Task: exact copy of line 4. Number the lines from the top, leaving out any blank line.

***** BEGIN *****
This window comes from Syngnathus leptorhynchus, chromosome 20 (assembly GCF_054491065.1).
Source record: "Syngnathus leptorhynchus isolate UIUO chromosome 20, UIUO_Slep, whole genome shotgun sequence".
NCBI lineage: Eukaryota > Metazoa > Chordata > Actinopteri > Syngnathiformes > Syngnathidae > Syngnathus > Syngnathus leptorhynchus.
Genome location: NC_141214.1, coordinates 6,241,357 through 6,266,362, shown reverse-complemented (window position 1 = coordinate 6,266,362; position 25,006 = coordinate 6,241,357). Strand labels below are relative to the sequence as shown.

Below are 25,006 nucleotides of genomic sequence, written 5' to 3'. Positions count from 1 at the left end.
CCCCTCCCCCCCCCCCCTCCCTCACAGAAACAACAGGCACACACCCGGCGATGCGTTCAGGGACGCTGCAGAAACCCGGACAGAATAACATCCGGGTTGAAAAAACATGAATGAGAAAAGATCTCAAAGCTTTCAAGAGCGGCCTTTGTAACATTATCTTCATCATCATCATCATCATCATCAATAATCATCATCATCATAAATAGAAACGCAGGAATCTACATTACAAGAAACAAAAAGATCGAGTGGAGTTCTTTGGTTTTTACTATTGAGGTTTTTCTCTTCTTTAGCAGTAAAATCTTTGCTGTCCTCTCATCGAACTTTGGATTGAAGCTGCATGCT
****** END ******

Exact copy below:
Genome location: NC_141214.1, coordinates 6,241,357 through 6,266,362, shown reverse-complemented (window position 1 = coordinate 6,266,362; position 25,006 = coordinate 6,241,357). Strand labels below are relative to the sequence as shown.